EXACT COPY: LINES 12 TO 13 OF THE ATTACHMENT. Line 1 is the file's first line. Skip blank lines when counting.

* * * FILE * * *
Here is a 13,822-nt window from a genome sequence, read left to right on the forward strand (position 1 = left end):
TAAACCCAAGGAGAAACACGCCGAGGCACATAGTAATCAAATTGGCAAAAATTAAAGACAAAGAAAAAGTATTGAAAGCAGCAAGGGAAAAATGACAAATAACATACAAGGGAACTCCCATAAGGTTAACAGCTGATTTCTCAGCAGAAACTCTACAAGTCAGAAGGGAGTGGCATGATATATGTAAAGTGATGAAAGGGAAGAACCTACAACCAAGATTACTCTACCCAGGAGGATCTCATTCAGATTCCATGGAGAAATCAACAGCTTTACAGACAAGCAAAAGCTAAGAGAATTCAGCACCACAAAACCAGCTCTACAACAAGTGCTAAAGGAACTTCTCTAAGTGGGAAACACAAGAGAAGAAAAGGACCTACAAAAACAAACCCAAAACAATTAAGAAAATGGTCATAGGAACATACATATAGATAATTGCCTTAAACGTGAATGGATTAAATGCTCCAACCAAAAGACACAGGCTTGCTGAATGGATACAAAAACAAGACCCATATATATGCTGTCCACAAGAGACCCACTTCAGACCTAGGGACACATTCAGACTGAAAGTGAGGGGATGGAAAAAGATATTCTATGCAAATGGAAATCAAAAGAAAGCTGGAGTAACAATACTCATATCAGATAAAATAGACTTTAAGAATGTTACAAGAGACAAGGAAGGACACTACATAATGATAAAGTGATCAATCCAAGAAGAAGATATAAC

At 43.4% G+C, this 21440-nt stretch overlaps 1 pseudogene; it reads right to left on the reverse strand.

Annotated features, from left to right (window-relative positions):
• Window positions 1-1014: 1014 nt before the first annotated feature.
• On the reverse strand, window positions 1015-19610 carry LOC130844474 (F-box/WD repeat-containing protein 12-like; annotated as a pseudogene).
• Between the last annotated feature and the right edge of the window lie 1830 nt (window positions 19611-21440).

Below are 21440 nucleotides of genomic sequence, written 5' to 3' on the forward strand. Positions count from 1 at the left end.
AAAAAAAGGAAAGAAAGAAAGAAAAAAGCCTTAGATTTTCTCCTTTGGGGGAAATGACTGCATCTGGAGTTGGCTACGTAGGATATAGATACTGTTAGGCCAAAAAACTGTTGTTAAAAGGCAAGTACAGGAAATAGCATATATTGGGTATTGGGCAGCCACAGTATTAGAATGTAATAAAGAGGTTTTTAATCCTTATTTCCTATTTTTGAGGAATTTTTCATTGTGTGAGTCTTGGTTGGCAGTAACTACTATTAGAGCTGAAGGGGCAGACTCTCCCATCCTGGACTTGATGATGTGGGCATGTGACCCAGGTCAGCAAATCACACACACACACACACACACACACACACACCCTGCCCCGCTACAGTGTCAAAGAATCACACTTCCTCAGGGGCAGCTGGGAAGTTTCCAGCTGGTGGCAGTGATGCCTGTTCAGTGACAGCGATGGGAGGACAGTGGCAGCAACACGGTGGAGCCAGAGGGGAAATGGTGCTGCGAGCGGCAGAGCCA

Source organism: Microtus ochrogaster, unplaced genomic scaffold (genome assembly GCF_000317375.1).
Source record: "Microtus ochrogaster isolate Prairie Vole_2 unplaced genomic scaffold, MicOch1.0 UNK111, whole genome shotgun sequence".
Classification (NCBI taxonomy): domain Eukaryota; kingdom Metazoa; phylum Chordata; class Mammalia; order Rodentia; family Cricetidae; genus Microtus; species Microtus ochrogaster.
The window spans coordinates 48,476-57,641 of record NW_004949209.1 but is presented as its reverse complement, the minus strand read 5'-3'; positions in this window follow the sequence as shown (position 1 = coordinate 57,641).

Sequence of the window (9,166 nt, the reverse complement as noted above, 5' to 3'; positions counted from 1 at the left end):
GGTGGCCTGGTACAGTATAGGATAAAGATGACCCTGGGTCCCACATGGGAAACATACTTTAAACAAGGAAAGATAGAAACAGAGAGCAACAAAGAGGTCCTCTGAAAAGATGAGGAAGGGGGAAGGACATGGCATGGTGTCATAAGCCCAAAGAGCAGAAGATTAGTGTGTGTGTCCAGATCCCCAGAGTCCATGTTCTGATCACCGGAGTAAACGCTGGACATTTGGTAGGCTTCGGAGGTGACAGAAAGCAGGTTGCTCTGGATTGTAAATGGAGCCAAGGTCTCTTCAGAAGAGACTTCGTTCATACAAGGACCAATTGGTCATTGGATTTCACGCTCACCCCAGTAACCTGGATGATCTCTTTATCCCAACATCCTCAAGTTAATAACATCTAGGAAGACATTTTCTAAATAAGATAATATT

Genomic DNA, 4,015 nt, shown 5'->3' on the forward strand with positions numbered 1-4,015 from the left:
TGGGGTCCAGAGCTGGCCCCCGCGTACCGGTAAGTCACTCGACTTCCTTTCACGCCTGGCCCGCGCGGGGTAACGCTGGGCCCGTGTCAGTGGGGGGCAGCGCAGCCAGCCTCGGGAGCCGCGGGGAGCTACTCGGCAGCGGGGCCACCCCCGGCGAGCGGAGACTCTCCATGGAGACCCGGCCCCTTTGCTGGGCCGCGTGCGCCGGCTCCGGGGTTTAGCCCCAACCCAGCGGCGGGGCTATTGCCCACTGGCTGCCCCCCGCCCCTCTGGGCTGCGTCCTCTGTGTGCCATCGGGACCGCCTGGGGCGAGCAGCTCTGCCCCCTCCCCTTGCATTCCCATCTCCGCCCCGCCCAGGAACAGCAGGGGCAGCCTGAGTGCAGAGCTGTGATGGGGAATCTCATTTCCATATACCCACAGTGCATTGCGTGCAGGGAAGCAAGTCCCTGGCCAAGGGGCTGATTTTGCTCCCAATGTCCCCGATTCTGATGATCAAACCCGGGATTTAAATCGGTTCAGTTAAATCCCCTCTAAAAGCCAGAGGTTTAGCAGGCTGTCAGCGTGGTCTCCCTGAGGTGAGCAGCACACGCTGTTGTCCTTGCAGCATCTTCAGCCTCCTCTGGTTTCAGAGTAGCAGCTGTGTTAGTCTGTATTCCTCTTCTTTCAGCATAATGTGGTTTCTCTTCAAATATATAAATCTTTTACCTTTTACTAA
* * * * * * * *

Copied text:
Classification (NCBI taxonomy): domain Eukaryota; kingdom Metazoa; phylum Chordata; class Mammalia; order Rodentia; family Cricetidae; genus Microtus; species Microtus ochrogaster.
The window spans coordinates 48,476-57,641 of record NW_004949209.1 but is presented as its reverse complement, the minus strand read 5'-3'; positions in this window follow the sequence as shown (position 1 = coordinate 57,641).